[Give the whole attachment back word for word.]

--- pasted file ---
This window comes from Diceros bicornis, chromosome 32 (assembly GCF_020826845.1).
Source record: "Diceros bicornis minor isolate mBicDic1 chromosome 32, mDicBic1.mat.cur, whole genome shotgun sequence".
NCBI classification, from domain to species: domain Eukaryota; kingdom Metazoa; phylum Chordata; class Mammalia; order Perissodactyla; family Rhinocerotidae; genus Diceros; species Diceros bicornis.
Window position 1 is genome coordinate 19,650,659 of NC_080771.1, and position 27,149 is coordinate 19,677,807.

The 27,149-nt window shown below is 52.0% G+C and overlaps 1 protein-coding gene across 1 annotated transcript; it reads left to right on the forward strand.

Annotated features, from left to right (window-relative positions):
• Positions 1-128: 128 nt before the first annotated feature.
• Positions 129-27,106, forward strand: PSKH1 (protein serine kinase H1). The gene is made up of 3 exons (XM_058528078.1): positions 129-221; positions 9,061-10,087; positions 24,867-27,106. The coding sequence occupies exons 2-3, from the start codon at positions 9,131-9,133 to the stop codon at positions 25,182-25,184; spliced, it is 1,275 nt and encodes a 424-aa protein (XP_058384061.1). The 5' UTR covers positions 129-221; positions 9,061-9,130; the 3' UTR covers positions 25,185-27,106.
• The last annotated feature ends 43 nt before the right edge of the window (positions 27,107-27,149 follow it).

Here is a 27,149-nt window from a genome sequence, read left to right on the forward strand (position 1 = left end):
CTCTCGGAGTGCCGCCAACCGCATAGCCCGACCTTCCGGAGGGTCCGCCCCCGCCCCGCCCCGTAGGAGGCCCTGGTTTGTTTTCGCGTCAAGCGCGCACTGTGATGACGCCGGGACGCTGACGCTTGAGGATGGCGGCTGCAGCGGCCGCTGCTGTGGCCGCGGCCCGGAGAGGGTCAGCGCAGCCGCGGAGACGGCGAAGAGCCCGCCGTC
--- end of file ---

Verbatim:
This window comes from Diceros bicornis, chromosome 32 (assembly GCF_020826845.1).
Source record: "Diceros bicornis minor isolate mBicDic1 chromosome 32, mDicBic1.mat.cur, whole genome shotgun sequence".
NCBI classification, from domain to species: domain Eukaryota; kingdom Metazoa; phylum Chordata; class Mammalia; order Perissodactyla; family Rhinocerotidae; genus Diceros; species Diceros bicornis.
Window position 1 is genome coordinate 19,650,659 of NC_080771.1, and position 27,149 is coordinate 19,677,807.

The 27,149-nt window shown below is 52.0% G+C and overlaps 1 protein-coding gene across 1 annotated transcript; it reads left to right on the forward strand.

Annotated features, from left to right (window-relative positions):
• Positions 1-128: 128 nt before the first annotated feature.
• Positions 129-27,106, forward strand: PSKH1 (protein serine kinase H1). The gene is made up of 3 exons (XM_058528078.1): positions 129-221; positions 9,061-10,087; positions 24,867-27,106. The coding sequence occupies exons 2-3, from the start codon at positions 9,131-9,133 to the stop codon at positions 25,182-25,184; spliced, it is 1,275 nt and encodes a 424-aa protein (XP_058384061.1). The 5' UTR covers positions 129-221; positions 9,061-9,130; the 3' UTR covers positions 25,185-27,106.
• The last annotated feature ends 43 nt before the right edge of the window (positions 27,107-27,149 follow it).

Here is a 27,149-nt window from a genome sequence, read left to right on the forward strand (position 1 = left end):
CTCTCGGAGTGCCGCCAACCGCATAGCCCGACCTTCCGGAGGGTCCGCCCCCGCCCCGCCCCGTAGGAGGCCCTGGTTTGTTTTCGCGTCAAGCGCGCACTGTGATGACGCCGGGACGCTGACGCTTGAGGATGGCGGCTGCAGCGGCCGCTGCTGTGGCCGCGGCCCGGAGAGGGTCAGCGCAGCCGCGGAGACGGCGAAGAGCCCGCCGTC